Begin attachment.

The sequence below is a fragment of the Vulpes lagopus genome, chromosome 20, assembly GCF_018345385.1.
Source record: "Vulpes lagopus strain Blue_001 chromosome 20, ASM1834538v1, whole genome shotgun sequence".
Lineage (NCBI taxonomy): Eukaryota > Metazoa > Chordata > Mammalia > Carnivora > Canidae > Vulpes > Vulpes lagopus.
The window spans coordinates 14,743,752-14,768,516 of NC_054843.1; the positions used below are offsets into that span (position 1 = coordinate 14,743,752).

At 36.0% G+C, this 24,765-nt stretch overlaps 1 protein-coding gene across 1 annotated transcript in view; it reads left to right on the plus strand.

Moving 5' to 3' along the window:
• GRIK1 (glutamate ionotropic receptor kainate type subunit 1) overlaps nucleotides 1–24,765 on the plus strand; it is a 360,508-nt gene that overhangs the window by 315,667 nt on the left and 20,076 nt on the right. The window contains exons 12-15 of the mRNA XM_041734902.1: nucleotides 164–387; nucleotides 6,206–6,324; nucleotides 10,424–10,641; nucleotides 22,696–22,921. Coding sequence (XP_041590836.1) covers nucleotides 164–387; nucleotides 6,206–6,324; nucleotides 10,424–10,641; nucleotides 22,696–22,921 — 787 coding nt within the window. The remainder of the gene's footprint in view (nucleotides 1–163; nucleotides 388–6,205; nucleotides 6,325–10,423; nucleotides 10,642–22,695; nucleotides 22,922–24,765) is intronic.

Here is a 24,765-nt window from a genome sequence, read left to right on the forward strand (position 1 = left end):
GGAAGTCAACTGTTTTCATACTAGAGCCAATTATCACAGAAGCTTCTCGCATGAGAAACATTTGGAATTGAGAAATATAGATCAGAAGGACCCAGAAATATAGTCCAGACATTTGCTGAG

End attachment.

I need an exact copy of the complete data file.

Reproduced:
The sequence below is a fragment of the Vulpes lagopus genome, chromosome 20, assembly GCF_018345385.1.
Source record: "Vulpes lagopus strain Blue_001 chromosome 20, ASM1834538v1, whole genome shotgun sequence".
Lineage (NCBI taxonomy): Eukaryota > Metazoa > Chordata > Mammalia > Carnivora > Canidae > Vulpes > Vulpes lagopus.
The window spans coordinates 14,743,752-14,768,516 of NC_054843.1; the positions used below are offsets into that span (position 1 = coordinate 14,743,752).

At 36.0% G+C, this 24,765-nt stretch overlaps 1 protein-coding gene across 1 annotated transcript in view; it reads left to right on the plus strand.

Moving 5' to 3' along the window:
• GRIK1 (glutamate ionotropic receptor kainate type subunit 1) overlaps nucleotides 1–24,765 on the plus strand; it is a 360,508-nt gene that overhangs the window by 315,667 nt on the left and 20,076 nt on the right. The window contains exons 12-15 of the mRNA XM_041734902.1: nucleotides 164–387; nucleotides 6,206–6,324; nucleotides 10,424–10,641; nucleotides 22,696–22,921. Coding sequence (XP_041590836.1) covers nucleotides 164–387; nucleotides 6,206–6,324; nucleotides 10,424–10,641; nucleotides 22,696–22,921 — 787 coding nt within the window. The remainder of the gene's footprint in view (nucleotides 1–163; nucleotides 388–6,205; nucleotides 6,325–10,423; nucleotides 10,642–22,695; nucleotides 22,922–24,765) is intronic.

Here is a 24,765-nt window from a genome sequence, read left to right on the forward strand (position 1 = left end):
GGAAGTCAACTGTTTTCATACTAGAGCCAATTATCACAGAAGCTTCTCGCATGAGAAACATTTGGAATTGAGAAATATAGATCAGAAGGACCCAGAAATATAGTCCAGACATTTGCTGAG